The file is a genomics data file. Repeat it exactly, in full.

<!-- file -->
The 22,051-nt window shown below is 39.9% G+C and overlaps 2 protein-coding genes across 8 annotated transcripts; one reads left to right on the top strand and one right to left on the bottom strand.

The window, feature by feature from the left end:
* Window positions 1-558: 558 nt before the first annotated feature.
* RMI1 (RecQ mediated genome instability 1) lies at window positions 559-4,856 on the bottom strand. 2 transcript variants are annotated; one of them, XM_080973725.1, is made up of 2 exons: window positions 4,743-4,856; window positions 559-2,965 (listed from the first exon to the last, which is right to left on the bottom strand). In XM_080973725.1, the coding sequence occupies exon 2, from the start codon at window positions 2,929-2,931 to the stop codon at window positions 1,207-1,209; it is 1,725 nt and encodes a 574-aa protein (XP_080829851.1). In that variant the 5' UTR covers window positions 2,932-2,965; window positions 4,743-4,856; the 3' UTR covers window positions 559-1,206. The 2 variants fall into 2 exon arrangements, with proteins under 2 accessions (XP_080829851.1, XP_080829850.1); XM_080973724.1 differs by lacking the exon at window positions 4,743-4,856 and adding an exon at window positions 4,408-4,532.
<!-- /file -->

The 22,051-nt window shown below is 39.9% G+C and overlaps 2 protein-coding genes across 8 annotated transcripts; one reads left to right on the top strand and one right to left on the bottom strand.

The window, feature by feature from the left end:
* Window positions 1-558: 558 nt before the first annotated feature.
* RMI1 (RecQ mediated genome instability 1) lies at window positions 559-4,856 on the bottom strand. 2 transcript variants are annotated; one of them, XM_080973725.1, is made up of 2 exons: window positions 4,743-4,856; window positions 559-2,965 (listed from the first exon to the last, which is right to left on the bottom strand). In XM_080973725.1, the coding sequence occupies exon 2, from the start codon at window positions 2,929-2,931 to the stop codon at window positions 1,207-1,209; it is 1,725 nt and encodes a 574-aa protein (XP_080829851.1). In that variant the 5' UTR covers window positions 2,932-2,965; window positions 4,743-4,856; the 3' UTR covers window positions 559-1,206. The 2 variants fall into 2 exon arrangements, with proteins under 2 accessions (XP_080829851.1, XP_080829850.1); XM_080973724.1 differs by lacking the exon at window positions 4,743-4,856 and adding an exon at window positions 4,408-4,532.